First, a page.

Trial in the Eleventh Judicial Circuit Court of Miami Dade County, Florida USA
Judge John W. Thornton ruling, on the Trial Isaias vs. Ecuadorian Government in Miami

Isaias win trial against Ecuador in Miami
The Thornton court ruled that the decision of the AGD was not a judgment and rejected the confiscatory attempt of Ecuador, granting the motion for summary judgment requested by the Isaias defense counsel: "Without a sentence that determines responsibilities, and which is valid under U.S. law, any attempt by Ecuador to seize property of the Defendants in the U.S. would be inconsistent with the laws and regulations of the U.S. “.
The AGD seeks to convert an administrative act into a judicial ruling

In 2009, the Ecuadorian State, through the Deposit Guarantee Agency (AGD), filed suit in the Eleventh Judicial Circuit Court, of Miami-Dade County, Florida, United States of America, against the brothers Roberto and William Isaias, for the purpose of enforcing Ecuador’s Resolution No. AGD-UIO-GG-2008-012 of the AGD whereby assets and businesses estimated at one billion dollars were confiscated, on July 8, 2008.

Counsel for the AGD informed the court in Florida that said Resolution was equivalent to a final judicial ruling because the General Manager of the AGD is a "Judge" on these matters and that said Resolution was not subject to review. That’s how they tried convert an administrative act into a final judgment and omitted the fact that the reason the resolution was not subject to review was because Article 2 of Mandate 13, threatened any Ecuadorian judge who dared to hear an appeal on the matter with impeachment and imprisonment.

The case concluded with a ruling in favor of Roberto and William Isaias and against the Ecuadorian State. The sentence was handed down by Judge John W. Thornton and the parties were notified on May 20, 2013.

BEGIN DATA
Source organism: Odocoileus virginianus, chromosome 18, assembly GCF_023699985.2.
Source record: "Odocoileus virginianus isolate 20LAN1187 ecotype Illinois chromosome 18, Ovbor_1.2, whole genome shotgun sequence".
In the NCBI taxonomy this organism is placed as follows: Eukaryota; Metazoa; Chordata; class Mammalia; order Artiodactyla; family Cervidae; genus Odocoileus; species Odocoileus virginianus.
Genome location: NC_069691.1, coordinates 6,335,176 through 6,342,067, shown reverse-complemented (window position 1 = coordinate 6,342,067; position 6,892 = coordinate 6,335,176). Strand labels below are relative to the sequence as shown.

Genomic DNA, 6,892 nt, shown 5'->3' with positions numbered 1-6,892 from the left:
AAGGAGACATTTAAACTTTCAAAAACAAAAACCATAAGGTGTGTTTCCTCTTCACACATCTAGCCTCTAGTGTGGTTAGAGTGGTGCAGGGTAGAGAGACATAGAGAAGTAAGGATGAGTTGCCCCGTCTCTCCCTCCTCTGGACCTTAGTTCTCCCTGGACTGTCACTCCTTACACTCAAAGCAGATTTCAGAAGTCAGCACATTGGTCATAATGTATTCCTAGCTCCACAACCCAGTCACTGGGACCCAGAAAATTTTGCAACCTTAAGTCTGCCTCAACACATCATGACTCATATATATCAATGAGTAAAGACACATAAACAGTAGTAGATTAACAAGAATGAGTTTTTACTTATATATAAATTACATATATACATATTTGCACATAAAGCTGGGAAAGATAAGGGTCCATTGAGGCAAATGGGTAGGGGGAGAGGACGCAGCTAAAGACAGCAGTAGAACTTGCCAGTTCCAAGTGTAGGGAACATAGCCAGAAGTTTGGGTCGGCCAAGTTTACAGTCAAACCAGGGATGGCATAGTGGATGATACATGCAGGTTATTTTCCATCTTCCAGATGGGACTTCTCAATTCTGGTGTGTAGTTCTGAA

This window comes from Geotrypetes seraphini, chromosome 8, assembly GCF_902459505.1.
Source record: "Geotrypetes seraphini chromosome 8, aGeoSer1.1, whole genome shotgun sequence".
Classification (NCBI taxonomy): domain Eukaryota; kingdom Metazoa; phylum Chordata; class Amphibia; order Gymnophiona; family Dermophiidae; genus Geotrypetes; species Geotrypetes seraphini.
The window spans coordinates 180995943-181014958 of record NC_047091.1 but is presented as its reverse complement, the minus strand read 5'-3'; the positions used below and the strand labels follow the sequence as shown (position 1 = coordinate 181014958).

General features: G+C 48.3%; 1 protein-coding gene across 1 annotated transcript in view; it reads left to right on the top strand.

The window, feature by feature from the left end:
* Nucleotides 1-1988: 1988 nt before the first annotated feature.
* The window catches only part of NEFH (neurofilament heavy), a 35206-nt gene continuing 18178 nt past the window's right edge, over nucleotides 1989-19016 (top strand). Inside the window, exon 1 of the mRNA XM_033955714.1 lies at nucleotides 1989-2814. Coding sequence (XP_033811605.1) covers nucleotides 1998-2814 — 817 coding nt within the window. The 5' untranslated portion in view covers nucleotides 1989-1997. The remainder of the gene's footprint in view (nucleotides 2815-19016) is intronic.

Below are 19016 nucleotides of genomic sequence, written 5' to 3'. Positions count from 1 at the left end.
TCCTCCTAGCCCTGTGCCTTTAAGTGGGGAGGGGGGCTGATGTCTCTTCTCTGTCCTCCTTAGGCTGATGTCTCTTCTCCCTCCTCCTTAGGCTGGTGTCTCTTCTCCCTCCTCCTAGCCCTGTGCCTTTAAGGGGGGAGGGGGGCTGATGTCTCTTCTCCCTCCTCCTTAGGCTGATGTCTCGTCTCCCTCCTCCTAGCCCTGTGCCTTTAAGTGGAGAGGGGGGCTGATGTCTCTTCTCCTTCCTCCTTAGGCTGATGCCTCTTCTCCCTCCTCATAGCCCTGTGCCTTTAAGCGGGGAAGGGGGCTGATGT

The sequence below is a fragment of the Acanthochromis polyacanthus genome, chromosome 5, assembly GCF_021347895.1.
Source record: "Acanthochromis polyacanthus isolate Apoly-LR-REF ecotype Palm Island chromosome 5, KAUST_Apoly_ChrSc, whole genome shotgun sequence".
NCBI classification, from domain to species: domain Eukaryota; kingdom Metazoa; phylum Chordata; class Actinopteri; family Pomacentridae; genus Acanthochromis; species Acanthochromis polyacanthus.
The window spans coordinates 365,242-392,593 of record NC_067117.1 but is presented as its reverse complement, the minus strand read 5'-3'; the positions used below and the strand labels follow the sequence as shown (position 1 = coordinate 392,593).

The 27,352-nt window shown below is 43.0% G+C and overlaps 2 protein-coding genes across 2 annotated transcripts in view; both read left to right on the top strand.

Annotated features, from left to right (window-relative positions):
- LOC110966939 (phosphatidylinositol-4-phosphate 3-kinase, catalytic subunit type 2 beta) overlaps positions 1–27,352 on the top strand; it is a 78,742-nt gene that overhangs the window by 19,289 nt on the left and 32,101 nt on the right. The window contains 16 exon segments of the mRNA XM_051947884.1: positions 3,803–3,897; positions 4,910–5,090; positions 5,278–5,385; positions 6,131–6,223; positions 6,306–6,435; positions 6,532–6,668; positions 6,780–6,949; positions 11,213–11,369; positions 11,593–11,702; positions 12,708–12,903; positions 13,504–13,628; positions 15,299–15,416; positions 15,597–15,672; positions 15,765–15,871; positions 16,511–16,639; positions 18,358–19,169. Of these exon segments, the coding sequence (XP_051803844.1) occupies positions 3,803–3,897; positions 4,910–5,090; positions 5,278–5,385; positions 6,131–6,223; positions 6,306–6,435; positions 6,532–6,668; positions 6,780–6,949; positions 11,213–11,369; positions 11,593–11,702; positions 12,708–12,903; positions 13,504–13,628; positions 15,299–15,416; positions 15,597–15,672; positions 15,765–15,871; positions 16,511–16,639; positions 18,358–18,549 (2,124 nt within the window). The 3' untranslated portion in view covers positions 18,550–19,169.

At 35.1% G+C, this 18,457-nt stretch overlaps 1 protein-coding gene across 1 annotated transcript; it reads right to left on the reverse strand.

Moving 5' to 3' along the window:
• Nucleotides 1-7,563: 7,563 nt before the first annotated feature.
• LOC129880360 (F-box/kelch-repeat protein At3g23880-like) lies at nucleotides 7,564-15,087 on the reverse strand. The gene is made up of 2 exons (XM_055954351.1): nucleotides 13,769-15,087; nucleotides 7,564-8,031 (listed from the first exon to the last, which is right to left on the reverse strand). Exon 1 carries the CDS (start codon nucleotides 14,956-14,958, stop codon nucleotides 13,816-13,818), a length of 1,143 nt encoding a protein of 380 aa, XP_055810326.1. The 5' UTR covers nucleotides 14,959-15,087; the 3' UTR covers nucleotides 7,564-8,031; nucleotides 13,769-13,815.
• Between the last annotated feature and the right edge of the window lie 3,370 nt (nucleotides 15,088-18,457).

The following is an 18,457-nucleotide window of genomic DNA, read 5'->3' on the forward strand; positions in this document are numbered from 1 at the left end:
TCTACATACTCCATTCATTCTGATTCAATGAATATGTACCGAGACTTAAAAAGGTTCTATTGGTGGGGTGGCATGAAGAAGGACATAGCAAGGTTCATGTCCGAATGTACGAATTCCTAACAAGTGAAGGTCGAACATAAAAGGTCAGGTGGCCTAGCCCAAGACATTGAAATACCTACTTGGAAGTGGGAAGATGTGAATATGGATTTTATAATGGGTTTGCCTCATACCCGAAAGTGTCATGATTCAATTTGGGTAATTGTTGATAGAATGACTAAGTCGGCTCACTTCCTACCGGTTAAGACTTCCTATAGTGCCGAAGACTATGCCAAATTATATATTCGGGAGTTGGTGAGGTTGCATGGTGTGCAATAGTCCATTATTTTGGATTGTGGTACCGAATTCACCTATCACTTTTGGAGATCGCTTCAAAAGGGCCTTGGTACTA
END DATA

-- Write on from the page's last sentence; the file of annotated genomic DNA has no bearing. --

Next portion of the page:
Similar suits made by Saddam Hussein and Fidel Castro
Judge Thornton’s decision mentioned some relevant judgments against Saddam Hussein’s regime in Iraq and Fidel Castro’s in Cuba, citing their attempts to seize U.S. assets belonging to the dynasty of King Faisal and Sabbatino a Cuban citizen, respectively. Judge Thornton equates these oppressive regimes to the confiscatory attempt of the AGD against the Isaias brothers in Miami, as follows:

"In general, several factors must be considered in an analysis of territorial limitation. First, U.S. courts are justified in refusing to execute a confiscatory decree issued by a foreign country, because that foreign country intends to act beyond its territorial domain. Second, U.S. Courts have the authority to consider the political relationship between sovereign states in deciding whether or not to enforce an act of a foreign country that amounts to a confiscatory act. Third, the U.S. Courts have been reluctant to enforce acts issued by foreign states that violate the U.S. Constitution and do not justify appropriations without just compensation. Therefore, although the doctrine of state action prohibits this Court from declaring this resolution ineffective in Ecuador, this Court is not precluded from refusing to enforce such acts in this jurisdiction”.
Judge John W. Thorton: “The AGD Resolution is not a judgment”
The judge in Florida stated that the AGD’s resolution was not a judgment and rejected the confiscatory attempt by Ecuador, granting the motion for summary judgment in favor of the Isaias brothers, as follows:

"As already stated, Ecuador is not seeking to execute a judicial sentence. Without a sentence that determines responsibilities and which is valid under U.S. law, any attempt by Ecuador to seize property from the defendants in the U.S. would be inconsistent with U.S. laws and regulations. Furthermore, Ecuador eliminated the defendants’ right to challenge the Resolution 1084, Article 29 by enacting the Article 2 of Mandate 13, which violates several of the most fundamental pillars of U.S. laws and regulations, including due process, judicial review and judicial independence to act with fairness and impartiality”.

Judge Thorton’s harsh tone in describing Ecuador’s acts in this case should be noted.


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